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Wednesday, September 2, 2009

Chinook Salmon Caviar

Here it is our Chinook Salmon Caviar ,we ended up with a quart jar full and a small tub of discarded roe to use as fishing bait.
Chinook Salmon are only found here on the west coast of the United States. Wild caught Salmon is a big part of our local food and history.I always view Salmon as one of our treasures.Here in the Portland Oregon area, where we live, the Salmon were once so thick in our Columbia River it is said men could walk across the river on the backs of the Salmon.
This is actually the very first time I remember having Chinook.Unlike the other breeds of Salmon Chinook has white flesh that is highly prized for it's flavor and taste.
When we opened the fish and roe it smelled of fresh water and not at all fishy.The fish had been caught just the day before. You can't get any more local than an hours drive away and barely 24 hours since the fish was caught.
This was our first adventure in making Caviar but we were up to it.Chance found a recipe online that seemed reasonable, easy to follow and what they were asking over all made sense.

This is the roe we started with which weighed 2 pounds.As you can see from the front of the photo the eggs are encased in a membrane that the eggs are attached to.
Our first task was to remove the eggs from this casing.The directions said to rub the roe across a screen that the eggs could pass through.This was suppose to remove the eggs but it did not work out.

We ended up just picking the eggs off of the membrane.We found if you turned the membrane sort of inside out so the eggs were facing outward it made this easier.

And here we are an hour later,that's with both of us working.We now know part of the reason Caviar is so expensive,labor

The cure for the Caviar is very simple 1 gallon water mixed with 4 Cups Pickling Salt stirred until the salt is dissolved, maybe 3 minutes. Next we added the roe while stirring it occasionally for 15 minutes.

Again the recipe failed us on the next step but we found a solution.The recipe said while stirring to pull out any bits of the membrane that would float to the top.Not easy at all,Chance took 4 bamboo skewers and held them chop stick style.He used this to scoop through the roe.As you can see from the photo it worked and he was able to catch the eggs with membrane still on them.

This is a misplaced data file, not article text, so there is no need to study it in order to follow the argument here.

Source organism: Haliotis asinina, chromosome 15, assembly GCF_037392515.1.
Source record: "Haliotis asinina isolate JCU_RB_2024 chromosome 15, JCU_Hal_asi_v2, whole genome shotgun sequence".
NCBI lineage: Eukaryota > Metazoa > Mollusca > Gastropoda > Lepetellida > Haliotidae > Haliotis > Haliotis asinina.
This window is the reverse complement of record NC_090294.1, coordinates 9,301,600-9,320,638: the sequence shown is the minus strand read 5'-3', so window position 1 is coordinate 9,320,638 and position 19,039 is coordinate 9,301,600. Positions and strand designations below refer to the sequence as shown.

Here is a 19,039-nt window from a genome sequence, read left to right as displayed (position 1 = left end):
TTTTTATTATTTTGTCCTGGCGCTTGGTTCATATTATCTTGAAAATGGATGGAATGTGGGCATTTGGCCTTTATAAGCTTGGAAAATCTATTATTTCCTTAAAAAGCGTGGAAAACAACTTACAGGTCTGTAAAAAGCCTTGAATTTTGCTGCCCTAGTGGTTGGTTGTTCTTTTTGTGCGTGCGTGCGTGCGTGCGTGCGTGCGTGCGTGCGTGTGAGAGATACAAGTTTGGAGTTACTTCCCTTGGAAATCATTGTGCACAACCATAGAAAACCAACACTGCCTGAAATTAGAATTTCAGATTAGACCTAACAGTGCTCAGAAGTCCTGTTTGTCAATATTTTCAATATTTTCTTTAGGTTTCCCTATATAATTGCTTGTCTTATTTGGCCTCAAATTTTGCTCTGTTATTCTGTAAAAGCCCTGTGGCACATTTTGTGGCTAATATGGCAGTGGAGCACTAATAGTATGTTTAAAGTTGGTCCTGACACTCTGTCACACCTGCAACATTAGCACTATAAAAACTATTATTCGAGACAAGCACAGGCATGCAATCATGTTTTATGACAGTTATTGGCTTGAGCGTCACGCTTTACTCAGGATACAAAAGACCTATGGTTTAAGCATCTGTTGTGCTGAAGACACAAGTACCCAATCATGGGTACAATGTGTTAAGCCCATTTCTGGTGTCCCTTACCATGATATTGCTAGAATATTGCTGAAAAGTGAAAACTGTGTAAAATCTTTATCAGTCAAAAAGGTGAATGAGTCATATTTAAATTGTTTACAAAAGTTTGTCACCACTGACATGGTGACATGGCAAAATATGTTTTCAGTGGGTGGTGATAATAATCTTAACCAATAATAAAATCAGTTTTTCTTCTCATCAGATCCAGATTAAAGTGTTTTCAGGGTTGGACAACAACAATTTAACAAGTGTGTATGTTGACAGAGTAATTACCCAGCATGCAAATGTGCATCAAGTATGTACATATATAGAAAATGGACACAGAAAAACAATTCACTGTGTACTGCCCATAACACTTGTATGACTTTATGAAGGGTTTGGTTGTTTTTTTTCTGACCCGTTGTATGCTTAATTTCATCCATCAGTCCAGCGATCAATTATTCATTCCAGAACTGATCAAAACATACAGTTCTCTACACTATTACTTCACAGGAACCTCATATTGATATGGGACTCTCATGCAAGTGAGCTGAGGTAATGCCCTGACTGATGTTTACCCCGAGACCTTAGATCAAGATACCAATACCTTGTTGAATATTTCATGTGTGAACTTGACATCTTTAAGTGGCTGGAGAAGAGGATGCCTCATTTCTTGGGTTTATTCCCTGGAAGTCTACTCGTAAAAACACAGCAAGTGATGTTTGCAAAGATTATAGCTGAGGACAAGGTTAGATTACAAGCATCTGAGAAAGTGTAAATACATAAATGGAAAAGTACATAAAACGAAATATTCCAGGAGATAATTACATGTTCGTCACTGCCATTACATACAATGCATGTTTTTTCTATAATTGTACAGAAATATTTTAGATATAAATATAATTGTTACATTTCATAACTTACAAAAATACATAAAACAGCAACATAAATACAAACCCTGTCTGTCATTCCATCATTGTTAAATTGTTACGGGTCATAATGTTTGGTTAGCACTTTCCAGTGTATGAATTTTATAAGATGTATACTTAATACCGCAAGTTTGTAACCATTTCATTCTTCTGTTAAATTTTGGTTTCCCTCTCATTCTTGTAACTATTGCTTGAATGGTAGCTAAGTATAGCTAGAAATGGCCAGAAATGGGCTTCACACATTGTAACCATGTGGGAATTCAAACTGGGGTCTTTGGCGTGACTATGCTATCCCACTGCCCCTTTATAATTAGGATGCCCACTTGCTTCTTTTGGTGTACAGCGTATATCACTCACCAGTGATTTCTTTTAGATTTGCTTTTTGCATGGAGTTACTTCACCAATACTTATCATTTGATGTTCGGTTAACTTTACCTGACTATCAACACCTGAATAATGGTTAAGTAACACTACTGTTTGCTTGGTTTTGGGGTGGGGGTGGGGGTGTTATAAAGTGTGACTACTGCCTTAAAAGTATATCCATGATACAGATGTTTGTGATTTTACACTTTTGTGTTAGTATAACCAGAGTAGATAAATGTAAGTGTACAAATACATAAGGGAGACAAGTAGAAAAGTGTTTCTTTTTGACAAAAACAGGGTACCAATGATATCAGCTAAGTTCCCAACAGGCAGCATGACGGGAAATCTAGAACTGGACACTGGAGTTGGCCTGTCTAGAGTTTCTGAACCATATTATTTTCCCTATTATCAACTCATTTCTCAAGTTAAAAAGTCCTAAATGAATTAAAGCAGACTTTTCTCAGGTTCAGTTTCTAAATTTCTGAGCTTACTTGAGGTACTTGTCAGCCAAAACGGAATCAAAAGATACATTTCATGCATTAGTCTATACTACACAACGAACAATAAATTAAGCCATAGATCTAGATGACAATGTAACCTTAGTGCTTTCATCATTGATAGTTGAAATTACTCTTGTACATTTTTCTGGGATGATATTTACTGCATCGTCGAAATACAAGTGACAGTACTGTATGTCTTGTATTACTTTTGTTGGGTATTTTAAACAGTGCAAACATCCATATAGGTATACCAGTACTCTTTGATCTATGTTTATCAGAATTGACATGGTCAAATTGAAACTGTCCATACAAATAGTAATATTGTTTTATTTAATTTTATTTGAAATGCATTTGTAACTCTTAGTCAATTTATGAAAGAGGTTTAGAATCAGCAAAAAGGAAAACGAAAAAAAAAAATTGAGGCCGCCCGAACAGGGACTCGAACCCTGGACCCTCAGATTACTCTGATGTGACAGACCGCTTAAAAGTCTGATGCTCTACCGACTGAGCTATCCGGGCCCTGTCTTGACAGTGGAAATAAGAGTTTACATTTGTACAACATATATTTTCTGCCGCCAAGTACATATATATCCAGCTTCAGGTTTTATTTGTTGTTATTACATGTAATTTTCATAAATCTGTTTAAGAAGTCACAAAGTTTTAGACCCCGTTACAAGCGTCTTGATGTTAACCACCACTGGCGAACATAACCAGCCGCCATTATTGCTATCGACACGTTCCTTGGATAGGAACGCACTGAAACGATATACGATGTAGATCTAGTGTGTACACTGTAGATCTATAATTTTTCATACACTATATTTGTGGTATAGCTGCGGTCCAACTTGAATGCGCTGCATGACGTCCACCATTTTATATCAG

The purpose of doing this is Caviar is suppose to be individual eggs not clumps of eggs. The clumps of roe were put aside to save a fish bait.

Once the 15 minutes were up it was time to take the roe out of their cure.Our Asian Spider worked great for this.

After you have drained the soon to be Caviar place it in a bowl and cover with plastic wrap for 8-12 hours.
When the time has passed the Caviar will be a sticky mass.Place the Caviar in another bowl and pour Olive Oil over it, we used about a 1/4 Cup for our quart jars worth.Gently fold the olive oil into the Caviar.Now pour the Caviar in to a jar and seal with the lid.
The Caviar will hold in the fridge for about 2 weeks. (I am wondering what our local Canning extension would think if I called and asked "How do I process/can Caviar?"Could be worth asking.)

I have to say I am proud of this project.Chance and I try to not let opportunities pass us by that we can learn from.Through sharing this experience with others Chance is receiving a recipe for Japanese Caviar from a friends Japanese Grandma.The Japanese use Sake and Soy Sauce to make theirs,we both think this sounds even better than the Caviar we made and something else to think about trying.
The Caviar was delivered early this morning and we are awaiting feed back.The taste Chance and I had was good to us but we want "customer satisfaction" to be the final word.We'll let you know what we hear.
We may never have the chance to make Caviar again but it gave us a new skill to horde away.Tomorrow I will post about the Smoked Salmon.

Dream a little dream and see where it will lead you.
Chance and Rois

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